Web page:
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|Last Updated: 16 NOV 2015 by #0197|
Mrs. Lena Chesnut sent a newspaper article about an Alford family in Florida to Gil Alford on Oct. 18, 1987, from an unnamed, undated paper. The following is from that article.
In the last decade of the 19th century, three Alford brothers moved into northwest F1orida. They were John McRae (#6363), Sion Agustus (#6364), and William Chauncey (#6365), sons of Paisley (#4535) and Martha (McRae) Alford. They were born in Marion County, SC, just across the state line from Robeson Co., NC, which had been the home of their ancestors for several generations.
Robeson County, NC
The first Alford to settle in what was to become Robeson Co. was Jacob (#3087), their great-great grandfather, who moved there with his wife Mary (Pace) Alford in 1760. According to Kent Co., Virginia, records, he was born in 1737, the son of Lodowick (#3085) and Susannah Alford.
Jacob Alford established the first Presbyterian church in the area near the Alfordsville community on Ashpole Swamp. The original building was a log structure which was later replaced by a frame building. After it was destroyed by fire in 1850, a much larger church was erected on the site, and it stands today, lovingly restored and kept in repair. Jacob Alford and his wife, as well as many of his descendants, were buried in the cemetery there.
When John, Gus, and Chauncey Alford left their home in SC about 1888, they went to Bulloch Co., GA, to engage in the naval stores business. While the three young men were in GA, they married: Gus in 1890 to Mary Henry of Marion Co., SC; John whose first wife died in NC, to Leila Green; and Chauncey in 1895 to Nancy Dekle. Both Leila and Nancy were natives of Bulloch County.
Hearing of the vast stands of virgin pines in northwest Florida. the brothers sent Chauncey, the youngest, prospecting in 1896. He settled first in northern Holmes County. His brothers soon followed, John to live in Hartford, Alabama, just across the state line from Chauncey, and Gus to settle in Chipley. They continued their naval stores operations in several locations in Holmes, Washington, and Jackson Counties, and prospered, first as the Alford Brothers Company and later with Consolidated Naval Stores, which had its headquarters in Jacksonville. The Alford Brothers Company was said to have been the largest producer of naval stores in the state.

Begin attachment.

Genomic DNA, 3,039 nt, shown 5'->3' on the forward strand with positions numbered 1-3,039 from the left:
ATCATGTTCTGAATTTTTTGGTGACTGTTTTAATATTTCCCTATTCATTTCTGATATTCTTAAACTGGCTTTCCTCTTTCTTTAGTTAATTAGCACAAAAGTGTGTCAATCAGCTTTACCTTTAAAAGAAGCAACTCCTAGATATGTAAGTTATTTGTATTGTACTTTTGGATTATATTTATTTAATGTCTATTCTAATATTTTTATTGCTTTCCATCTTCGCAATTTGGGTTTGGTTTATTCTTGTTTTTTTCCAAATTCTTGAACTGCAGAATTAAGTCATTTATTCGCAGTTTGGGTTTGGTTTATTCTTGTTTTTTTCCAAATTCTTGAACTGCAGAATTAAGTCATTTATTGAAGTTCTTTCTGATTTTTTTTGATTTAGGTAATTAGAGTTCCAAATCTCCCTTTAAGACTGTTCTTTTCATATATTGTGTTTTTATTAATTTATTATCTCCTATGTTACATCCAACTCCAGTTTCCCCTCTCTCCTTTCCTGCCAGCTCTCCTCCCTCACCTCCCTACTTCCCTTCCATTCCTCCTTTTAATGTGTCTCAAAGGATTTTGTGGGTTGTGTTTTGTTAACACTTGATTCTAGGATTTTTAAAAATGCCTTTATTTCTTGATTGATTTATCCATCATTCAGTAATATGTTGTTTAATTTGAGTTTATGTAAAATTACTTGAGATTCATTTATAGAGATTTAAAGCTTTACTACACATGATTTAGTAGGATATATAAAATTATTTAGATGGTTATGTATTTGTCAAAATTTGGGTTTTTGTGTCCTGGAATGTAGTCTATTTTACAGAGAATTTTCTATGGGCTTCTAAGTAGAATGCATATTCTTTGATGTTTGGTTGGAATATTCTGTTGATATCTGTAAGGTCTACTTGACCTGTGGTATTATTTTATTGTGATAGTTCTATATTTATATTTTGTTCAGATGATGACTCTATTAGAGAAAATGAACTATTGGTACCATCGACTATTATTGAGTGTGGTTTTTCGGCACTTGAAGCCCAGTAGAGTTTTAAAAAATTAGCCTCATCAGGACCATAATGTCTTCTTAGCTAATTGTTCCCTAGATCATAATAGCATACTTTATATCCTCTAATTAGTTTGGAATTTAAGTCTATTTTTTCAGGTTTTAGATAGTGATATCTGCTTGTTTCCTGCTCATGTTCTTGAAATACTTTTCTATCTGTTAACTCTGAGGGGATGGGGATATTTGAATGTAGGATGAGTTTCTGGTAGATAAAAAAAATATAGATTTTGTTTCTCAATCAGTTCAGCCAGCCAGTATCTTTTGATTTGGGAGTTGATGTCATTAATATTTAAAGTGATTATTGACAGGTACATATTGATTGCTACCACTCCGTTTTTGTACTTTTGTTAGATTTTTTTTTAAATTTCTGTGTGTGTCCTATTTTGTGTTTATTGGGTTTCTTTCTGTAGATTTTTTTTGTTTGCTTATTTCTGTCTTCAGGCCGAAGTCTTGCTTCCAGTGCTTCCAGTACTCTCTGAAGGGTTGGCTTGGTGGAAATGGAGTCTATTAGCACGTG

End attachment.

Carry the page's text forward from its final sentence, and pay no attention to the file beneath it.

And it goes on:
Early in the 20th century, Chauncey moved to Jackson County, south of Marianna, to supervise operations there. The settlement which grew up near the railroad siding where the Alford Brothers loaded their products became the town of Alford. In 1913, Chauncey moved his growing family to Bonifay.
Soon after World War I, the naval stores industry began to decline and was no longer so profitable. Substitutes were found for the turpentine and rosin, used chiefly as caulking in shipbuilding, and it also became apparent that the supply of virgin pines was not inexhaustible. The Alford brothers then turned to other interests. Some of their later ventures, such as the Round Lake Satsuma Company and the Chipley Packing Company, were unsuccessful.
John retired about 1920 and moved to DeFuniak Springs, where his younger children by his third wife, Sarah (Van Meter), were enrolled in the academy of Palmer College. He died there in 1928.
Gus turned to banking, lumbering, and life insurance, having been a vice-president of both the First National Bank of Chipley and the Chipley State Bank, a vice president of the Aycock Lumber Company, and a director of the Florida Life Insurance Company of Jacksonville. He died in Chipley in 1946.
Chauncey became a hardware merchant. a farmer, and a banker. He was at one time a vice president and director of the Bank of Bonifay and a director of the Dekle Lane Company of Marianna. In his later years he became interested in reforestation and was responsible for the planting of thousands of seedling pines on land which he owned or controlled. He died in Bonifay in 1938.
All three brothers were lifelong members of the Presbyterian Church and all three had served as elders in their respective churches.
Gus, who had eight children, all now deceased, has one grandson and four great-grandchildren living in Chipley. John, the father of six children, all deceased except one, has three grandchildren, two great-grandchildren, and one great-great-grandchildren living in Bonifay. Three of Chauncey's seven children are still living in Bonifay as well as a grandson and two great-grandchildren.